Welcoming Testing, Team Battles Cycling’s Image
JULIAN, Calif. — On these mild, clear winter days in the mountains east of San Diego, one professional cycling team is trying to set itself apart from the doping scandals that have shaken its sport.
Like most teams, Team Slipstream is training on roller-coaster roads, sometimes more than 120 miles a day for more than six hours at a time.
But there is a visible difference between this team and others: at the crook of the riders’ arms are a series of dark needle marks. They are the results of repeated blood tests, part of a drastic and innovative anti-doping program the team began here last month in an attempt to prove its riders are clean.
Antidoping scientists say the program, which includes blood and urine testing, is the new paradigm in the fight against doping because it tries to close loopholes in the current system. Cycling is not alone among major sports in trying to stem its doping problems, but none of them use programs as aggressive as this one. Instead of relying on drug tests or police investigations, this method tries to weed out those who use performance-enhancing drugs by catching them before they win a trophy or wear a race leader’s yellow jersey.
Each Slipstream rider is tested not for the illegal substances, but for the body’s reactions to doping. To do that, riders are blood-tested 50 times a year, at least five times more than usual. In the program, they are also urine-tested 50 times a year.
“It’s an absolute severe pain for us to do, but I’ll do anything to keep from being lumped with the guys accused of cheating,” said Danny Pate, 27, a former under-23 world champion and one of Slipstream’s top riders. “I’ll give DNA. I’ll post all of my information on the Internet. I’ll do anything to help save the sport.”
The team, which is one step below the top level in cycling, is composed of young men who aspire to ride in the Tour de France or in the Olympics. Slipstream is scheduled to compete in races throughout the world, including the Tour of California, which begins Feb. 18. The team hopes to receive an invitation to the 2008 Tour de France.
Doug Ellis, a private investor from New York City who owns the team, said he wanted it to win, but for now, he is willing to celebrate the smaller victories, such as winning a stage of a race.
The team has a main secondary sponsor in Chipotle, a chain of Mexican restaurants. Still, the problem of finding a primary sponsor remains. Discussions with potential sponsors last summer fell apart after the 2006 Tour de France winner Floyd Landis tested positive for synthetic testosterone, Ellis said.
Slipstream’s antidoping program would serve as “an insurance policy” for a potential sponsor that might be skittish about getting involved in cycling, Ellis said. “I’m really committed to reaching our end point, and that’s having a clean team compete in the Tour de France,” he said. “But if we got there, and no sponsor showed up, and if we finished last in every race, then I think it would be hard to stick with it.”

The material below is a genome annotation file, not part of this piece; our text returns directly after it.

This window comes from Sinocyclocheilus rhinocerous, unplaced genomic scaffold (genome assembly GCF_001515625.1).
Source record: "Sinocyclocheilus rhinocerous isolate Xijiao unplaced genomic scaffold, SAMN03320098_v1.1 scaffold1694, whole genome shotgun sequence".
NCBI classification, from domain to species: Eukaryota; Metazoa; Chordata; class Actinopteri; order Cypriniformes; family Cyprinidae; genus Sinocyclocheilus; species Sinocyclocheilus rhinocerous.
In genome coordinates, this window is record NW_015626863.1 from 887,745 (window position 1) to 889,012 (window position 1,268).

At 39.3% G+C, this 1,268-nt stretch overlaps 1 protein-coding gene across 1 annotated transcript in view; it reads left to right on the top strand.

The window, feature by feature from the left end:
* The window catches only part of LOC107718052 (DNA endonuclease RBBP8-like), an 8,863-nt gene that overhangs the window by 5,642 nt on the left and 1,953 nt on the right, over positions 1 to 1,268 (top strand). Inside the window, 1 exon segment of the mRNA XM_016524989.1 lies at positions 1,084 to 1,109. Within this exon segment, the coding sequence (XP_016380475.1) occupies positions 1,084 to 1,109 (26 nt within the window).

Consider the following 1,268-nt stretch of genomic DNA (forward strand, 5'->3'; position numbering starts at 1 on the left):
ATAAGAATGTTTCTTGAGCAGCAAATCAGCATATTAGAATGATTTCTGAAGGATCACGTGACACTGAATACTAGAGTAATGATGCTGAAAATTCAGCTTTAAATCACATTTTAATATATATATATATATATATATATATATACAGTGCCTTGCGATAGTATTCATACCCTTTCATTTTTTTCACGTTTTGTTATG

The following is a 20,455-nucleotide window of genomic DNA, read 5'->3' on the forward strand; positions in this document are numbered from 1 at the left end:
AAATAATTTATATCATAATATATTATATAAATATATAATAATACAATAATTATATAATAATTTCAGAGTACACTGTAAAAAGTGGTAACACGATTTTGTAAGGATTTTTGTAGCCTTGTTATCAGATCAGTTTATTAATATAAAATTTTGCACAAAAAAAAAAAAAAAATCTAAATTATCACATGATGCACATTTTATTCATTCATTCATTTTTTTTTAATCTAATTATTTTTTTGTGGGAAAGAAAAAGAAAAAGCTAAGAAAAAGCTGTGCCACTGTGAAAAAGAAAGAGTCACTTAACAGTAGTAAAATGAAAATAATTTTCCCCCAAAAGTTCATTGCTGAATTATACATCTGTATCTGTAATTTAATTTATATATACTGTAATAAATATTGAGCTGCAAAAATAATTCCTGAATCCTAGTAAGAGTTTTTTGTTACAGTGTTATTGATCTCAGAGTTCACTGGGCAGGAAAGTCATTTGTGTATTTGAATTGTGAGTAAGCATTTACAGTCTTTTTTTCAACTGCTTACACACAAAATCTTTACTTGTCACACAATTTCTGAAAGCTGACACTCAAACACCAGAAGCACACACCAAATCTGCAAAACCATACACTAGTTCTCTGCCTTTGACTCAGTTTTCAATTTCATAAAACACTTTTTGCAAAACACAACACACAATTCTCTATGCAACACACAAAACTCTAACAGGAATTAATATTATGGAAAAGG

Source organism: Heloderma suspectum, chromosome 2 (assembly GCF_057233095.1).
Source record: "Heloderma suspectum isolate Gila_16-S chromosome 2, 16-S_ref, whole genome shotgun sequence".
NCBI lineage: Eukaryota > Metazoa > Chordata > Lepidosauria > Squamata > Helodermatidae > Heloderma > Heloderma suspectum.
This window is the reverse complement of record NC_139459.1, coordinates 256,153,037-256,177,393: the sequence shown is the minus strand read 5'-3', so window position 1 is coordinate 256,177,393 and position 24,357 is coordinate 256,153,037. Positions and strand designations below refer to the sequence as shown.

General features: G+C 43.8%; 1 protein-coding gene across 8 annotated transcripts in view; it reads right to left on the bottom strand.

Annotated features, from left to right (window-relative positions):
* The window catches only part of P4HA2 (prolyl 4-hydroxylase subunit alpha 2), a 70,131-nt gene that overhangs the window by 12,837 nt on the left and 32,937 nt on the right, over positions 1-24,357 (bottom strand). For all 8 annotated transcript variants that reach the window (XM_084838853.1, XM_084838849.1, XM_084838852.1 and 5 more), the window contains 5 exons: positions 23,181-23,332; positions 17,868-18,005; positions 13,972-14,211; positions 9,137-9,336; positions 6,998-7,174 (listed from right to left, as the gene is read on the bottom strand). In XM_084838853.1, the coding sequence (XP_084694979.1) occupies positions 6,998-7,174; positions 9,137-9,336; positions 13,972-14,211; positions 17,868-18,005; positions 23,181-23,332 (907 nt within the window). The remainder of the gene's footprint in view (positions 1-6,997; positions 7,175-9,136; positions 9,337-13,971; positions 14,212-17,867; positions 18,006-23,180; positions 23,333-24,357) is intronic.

Slipstream, which was formed in 2003, put in its radical testing program last month as a way to counter the sport’s recent history of cheating, with top riders caught using EPO and testosterone as well as banned methods, like blood transfusions.
The fallout from those scandals has touched nearly every team member.
Riders falsely accused of using performance-enhancing drugs have felt helpless in proving their innocence.
One cyclist lost his job because his team folded after it was riddled by positive tests.
The team director and former United States Postal Service rider Jonathan Vaughters said it was his mission to start what he called “a clean team” after his retirement from racing in 2003. Throughout his career, he said, riders battled the ethical question of whether to use performance-enhancing drugs. In the 1990s, he said, the use of the blood-boosting drug EPO was rampant and teams felt pressured by sponsors to win at any cost.
“I don’t have a halo over my head; I made some mistakes when I was a rider,” said Vaughters, who would not directly say whether he had used performance-enhancing drugs. “I don’t want to have any of the riders under my direction to have to face the decisions I did. I’ve made that my responsibility.”
Initially, riders asked Vaughters how they could be successful under such a strict antidoping program. In response, he told a story about the Tour de France in 2001, when he rode for Crédit Agricole, a team he believed was clean. Though not expected to be a contender, Crédit Agricole won the team time trial, after the top teams crashed or had flat tires.